Nothing in the cases cited by plaintiff supports its demand for such detailed information. However, the cases plaintiff cites, N.L.R.B. v. Robbins Tire & Rubber Co., 437 U.S. 214, 57 L. Ed. 2d 159, 98 S. Ct. 2311 (1978); Coastal States Gas Corp. v. Department of Energy, 617 F.2d 854 (D.C. Cir. 1980); and Ehringhaus v. F.T.C., 525 F. Supp. 21, 23 (D.D.C. 1980) do support the proposition that investigatory files compiled for closed cases may be disclosable. The Supreme Court has written that the exemption under § 552(b)(7) "does not endlessly protect material simply because it was in an investigatory file," N.L.R.B. v. Robbins Tire & Rubber, 437 U.S. 214, 230, 57 L. Ed. 2d 159, 98 S. Ct. 2311 (1978), and the D.C. Circuit has stated, "There is no reason to protect yellowing documents contained in long-closed files." Coastal States Gas Corp., 617 F.2d at 870. In addition, the court cannot adequately evaluate claims that documents are exempt as attorney work product without knowing whether they have been prepared in anticipation of specific litigation or for trial. See Hickman v. Taylor, 329 U.S. 495, 91 L. Ed. 451, 67 S. Ct. 385 (1947); Coastal States Gas Corp., 617 F.2d at 865 ("It is firmly established that there is no privilege at all unless the document was initially prepared in contemplation of litigation, or in the course of preparing for trial.").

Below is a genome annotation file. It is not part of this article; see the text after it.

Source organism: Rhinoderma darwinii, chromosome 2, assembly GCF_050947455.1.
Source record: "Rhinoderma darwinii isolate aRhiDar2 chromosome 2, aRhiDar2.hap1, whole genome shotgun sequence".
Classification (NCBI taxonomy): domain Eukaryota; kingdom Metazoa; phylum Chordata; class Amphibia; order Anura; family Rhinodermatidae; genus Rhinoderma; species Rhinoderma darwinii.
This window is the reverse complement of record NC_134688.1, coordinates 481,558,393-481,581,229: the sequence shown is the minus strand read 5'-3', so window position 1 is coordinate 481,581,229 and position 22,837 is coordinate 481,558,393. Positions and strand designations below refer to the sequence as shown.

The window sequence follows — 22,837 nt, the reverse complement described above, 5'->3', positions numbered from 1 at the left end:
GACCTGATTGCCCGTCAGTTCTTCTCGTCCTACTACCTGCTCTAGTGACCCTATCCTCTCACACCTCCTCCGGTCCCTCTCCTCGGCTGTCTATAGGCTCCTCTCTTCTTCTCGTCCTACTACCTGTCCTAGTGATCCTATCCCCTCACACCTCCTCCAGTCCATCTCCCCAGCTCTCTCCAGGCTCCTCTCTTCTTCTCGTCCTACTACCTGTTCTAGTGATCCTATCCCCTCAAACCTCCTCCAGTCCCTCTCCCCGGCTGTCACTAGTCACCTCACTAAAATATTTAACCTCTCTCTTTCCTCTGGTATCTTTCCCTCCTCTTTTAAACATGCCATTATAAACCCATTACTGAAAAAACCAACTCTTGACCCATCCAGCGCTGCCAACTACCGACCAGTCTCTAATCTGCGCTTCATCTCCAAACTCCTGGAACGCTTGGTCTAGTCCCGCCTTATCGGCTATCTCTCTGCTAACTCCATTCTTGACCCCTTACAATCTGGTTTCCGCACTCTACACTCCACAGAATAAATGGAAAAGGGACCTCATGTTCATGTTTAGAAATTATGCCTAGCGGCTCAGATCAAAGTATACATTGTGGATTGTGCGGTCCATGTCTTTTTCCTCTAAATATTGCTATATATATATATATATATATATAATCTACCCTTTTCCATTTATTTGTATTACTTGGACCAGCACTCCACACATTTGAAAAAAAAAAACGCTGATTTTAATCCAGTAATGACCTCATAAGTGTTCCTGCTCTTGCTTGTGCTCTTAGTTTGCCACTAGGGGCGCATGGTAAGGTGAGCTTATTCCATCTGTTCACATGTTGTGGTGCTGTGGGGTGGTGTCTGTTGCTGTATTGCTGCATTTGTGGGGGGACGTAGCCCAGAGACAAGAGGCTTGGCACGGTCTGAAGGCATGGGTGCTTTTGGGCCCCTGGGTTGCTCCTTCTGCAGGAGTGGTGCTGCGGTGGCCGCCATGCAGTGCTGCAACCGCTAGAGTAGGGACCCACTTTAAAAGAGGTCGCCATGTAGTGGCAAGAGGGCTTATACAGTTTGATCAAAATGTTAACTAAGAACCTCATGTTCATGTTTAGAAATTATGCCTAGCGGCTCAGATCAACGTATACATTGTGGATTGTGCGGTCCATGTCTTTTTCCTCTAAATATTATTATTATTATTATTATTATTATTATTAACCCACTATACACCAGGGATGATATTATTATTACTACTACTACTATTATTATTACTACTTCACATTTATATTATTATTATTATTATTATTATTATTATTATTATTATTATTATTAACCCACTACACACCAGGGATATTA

These cases impose an obligation on the defendant to specify whether the investigations listed in the index refer to particular cases or to generalized classes of prospective cases; to disclose whether particular cases are open or closed; and if closed, to explain why documents about them nonetheless remain exempt from disclosure. The defendant is directed to provide this information in its revised index.